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Kali Uchis - Sin Miedo (del Amor y Otros Demonios) ∞

Although Kali Uchis releasing her second album in Spanish could be seen as a huge hinder and overly risky move, the Colombian singer is aware of how this might make her fanbase react, even tweeting “today i drop another song in spanish which i know means another day of disappointment for my english speaking fans who do not wish to make the attempt to listen to music in languages they can’t understand.” Sure, this might be the reaction from some fans, but if you take the time to listen to this bright-latin infused album, you’ll be in for a real treat that won’t leave your mind for weeks straight.

Sin Miedo (del Amor y Otros Demonios) ∞ is an amazing and truly breathtaking release from Kali. It doesn’t follow the same lines and neo-soul sound that her acclaimed debut “Isolation” had, but this album shows immense growth in Kali’s music. The vast array of genres included in “Isolation” didn’t make it on this full length, but instead replaced with a strong reggae influence and sound. For any fan of her, this should be a wet dream of an album, and I’m sure it can convince some outsiders to become a fan of hers as well. That's reality what makes Uchis' second album such a great release, the now Latin turned pop singer doesn't stop her experimentation with R&B sounds, her Spanish flows only further boost her explorations into the genre. Despite the language change, the majority of this album does not sound like Latin inspired music, but it truly isn’t at its core, save for songs like ”te pongo mal(prendelo)”, with the slick reggaeton tone, and the closer “ángel sin cielo” has a cute Latin guitar.

One of my favorite songs on this album, that blends genres and languages is the Rico Nasty assisted collab “¡aquí yo mando!”, which constantly grabs the listener’s attention with a very stylish way to bring back in some of her English speaking - outsider fans. Nasty’s verse is melodic rap perfection, and it goes perfectly with the hip hop beat that flips the same time as the language does. (It also rhymes in both languages, with the lines "They wanna know what it cost me" and the following, "De esas perras me cansé"). It flows together perfectly, not to mention Rico and Kali have unbeatable chemistry together. “vaya con dios” goes in an overly grand direction, with some pretty strings and peak vocals. The song closes with another moment where she uses both Spanish and English vocals, with the closing "No sé si lo volveré a ver, vaya con Dios", that switches to "When the angels come to carry me from Earth". On some of the deeper cuts, Uchis explores some of her older, aforementioned styles, on songs like telepatía and //aguardiente y limón %ᵕ‿‿ᵕ%, the former uses a back-and-forth English to Spanish verse, which would also undeniably fit on “Isolation”. These songs prove that Kali is not trying to let down her fans in any way, she is just showing how versatile and soulful she truly is.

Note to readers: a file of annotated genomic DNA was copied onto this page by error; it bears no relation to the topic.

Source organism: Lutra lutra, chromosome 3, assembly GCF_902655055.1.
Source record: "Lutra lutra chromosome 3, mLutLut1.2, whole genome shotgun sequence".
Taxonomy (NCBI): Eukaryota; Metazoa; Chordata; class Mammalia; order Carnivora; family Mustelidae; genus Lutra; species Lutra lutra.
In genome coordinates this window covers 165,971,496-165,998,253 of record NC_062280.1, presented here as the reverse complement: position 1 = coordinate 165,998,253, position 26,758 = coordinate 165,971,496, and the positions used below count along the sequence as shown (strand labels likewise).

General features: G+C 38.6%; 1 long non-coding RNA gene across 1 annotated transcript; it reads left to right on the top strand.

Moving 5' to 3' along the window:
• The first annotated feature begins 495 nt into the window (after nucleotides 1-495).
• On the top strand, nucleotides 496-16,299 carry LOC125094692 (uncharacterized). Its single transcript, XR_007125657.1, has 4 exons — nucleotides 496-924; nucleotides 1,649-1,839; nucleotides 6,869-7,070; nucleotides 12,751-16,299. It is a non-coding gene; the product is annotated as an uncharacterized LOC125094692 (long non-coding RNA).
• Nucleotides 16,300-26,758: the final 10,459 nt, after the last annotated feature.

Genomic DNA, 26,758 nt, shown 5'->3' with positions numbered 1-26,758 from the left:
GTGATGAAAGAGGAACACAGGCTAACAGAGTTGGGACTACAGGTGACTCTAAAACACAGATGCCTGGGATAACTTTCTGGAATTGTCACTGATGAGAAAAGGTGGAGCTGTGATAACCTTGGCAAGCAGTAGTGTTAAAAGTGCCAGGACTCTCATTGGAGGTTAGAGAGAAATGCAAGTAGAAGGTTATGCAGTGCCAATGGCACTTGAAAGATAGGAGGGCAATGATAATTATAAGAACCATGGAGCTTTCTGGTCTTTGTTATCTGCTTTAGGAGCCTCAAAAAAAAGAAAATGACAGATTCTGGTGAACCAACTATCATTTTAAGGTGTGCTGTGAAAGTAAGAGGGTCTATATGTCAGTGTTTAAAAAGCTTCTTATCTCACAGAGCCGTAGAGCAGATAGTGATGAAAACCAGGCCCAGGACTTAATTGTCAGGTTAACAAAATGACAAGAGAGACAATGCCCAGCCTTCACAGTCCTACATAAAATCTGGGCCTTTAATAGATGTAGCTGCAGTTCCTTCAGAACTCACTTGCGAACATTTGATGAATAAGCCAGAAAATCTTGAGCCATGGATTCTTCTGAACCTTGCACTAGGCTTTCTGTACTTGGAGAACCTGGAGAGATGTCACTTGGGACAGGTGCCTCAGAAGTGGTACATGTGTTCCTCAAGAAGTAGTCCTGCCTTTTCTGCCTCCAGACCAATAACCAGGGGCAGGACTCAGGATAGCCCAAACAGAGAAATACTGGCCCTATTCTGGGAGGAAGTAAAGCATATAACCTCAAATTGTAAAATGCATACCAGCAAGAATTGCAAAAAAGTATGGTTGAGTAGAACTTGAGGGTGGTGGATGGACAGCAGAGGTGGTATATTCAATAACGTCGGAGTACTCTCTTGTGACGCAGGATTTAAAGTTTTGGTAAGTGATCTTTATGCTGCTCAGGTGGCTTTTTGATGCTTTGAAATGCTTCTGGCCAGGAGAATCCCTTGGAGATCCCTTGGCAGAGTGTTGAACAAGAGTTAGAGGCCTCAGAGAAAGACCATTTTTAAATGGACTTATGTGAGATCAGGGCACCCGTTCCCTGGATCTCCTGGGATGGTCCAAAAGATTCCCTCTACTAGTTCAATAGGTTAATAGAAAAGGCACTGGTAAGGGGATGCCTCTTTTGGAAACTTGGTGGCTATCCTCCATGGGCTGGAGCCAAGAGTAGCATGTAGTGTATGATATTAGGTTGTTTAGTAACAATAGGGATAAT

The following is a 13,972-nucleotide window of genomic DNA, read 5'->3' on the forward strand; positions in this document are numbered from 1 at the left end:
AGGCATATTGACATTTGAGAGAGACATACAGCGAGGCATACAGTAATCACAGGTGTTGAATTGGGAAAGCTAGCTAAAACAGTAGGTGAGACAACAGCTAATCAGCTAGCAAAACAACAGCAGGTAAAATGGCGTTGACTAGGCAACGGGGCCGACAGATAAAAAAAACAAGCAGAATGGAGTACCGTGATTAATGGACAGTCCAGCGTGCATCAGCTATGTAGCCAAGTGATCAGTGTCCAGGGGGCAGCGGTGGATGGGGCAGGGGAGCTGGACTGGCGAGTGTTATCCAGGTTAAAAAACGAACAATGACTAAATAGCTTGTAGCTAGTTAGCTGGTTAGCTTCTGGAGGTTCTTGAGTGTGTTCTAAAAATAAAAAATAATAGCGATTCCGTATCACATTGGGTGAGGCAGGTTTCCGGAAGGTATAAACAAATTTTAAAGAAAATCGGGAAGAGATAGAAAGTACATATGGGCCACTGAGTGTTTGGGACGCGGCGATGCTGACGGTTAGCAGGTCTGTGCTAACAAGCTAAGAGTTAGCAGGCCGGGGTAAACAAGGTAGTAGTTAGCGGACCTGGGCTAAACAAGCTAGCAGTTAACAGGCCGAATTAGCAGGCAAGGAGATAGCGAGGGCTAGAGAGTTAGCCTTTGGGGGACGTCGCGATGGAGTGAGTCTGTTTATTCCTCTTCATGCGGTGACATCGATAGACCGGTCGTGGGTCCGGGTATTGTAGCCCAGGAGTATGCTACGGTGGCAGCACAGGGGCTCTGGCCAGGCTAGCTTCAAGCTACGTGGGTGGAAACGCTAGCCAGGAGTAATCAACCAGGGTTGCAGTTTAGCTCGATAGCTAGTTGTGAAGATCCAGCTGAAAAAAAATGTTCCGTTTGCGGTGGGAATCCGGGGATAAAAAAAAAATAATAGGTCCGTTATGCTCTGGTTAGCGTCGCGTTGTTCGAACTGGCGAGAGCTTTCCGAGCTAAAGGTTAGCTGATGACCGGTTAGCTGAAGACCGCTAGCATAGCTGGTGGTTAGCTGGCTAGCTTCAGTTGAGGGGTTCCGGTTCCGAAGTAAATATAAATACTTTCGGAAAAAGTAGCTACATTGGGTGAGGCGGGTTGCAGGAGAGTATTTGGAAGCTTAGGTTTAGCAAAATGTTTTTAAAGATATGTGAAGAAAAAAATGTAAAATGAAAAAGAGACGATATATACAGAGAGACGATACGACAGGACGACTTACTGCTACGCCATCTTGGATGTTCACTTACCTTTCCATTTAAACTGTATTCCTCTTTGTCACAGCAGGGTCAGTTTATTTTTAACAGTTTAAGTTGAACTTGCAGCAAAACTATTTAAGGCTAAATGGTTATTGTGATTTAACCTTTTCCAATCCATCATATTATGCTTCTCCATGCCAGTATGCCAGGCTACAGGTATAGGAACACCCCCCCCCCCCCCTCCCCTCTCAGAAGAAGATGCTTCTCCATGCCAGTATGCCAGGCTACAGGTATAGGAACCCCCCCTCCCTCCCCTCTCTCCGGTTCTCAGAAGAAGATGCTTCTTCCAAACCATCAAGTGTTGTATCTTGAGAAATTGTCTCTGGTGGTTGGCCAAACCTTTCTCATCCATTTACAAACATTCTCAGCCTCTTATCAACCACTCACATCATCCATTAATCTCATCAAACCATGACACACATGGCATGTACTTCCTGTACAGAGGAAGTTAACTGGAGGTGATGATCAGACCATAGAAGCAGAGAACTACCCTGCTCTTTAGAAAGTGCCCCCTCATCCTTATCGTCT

If somehow Sin Miedo (del Amor y Otros Demonios) ∞ didn’t catch your ears on at least one track, then the language barrier (which, in my honest opinion should not be an issue or a problem for anyone) might have hindered that listener, but the blame is all on them. It truly isn’t hard to look into the lyrical themes online, or better yet just enjoy the fun beats and stunning production. Uchis ultimately gives her Spanish-speaking fans a mainstream album that despite not being completely loved by everyone, (some people going as far to call it a cash grab) it still shows off all of the best sides of mainstream Latin-Pop/Reggation in a fresh manner. If you are disappointed because this album isn’t in English, just imagine how Kali’s Spanish fans felt when Isolation came out. Popular music has never revolved around anyone, it is enjoyable by all.

Best Songs - fue mejor, //aguardiente y limón %ᵕ‿‿ᵕ%, ¡aquí yo mando!, vaya con dios, que te pedí//, telepatía

Worst Song - no eres tu(soy yo)

Final Score - 8.6/10

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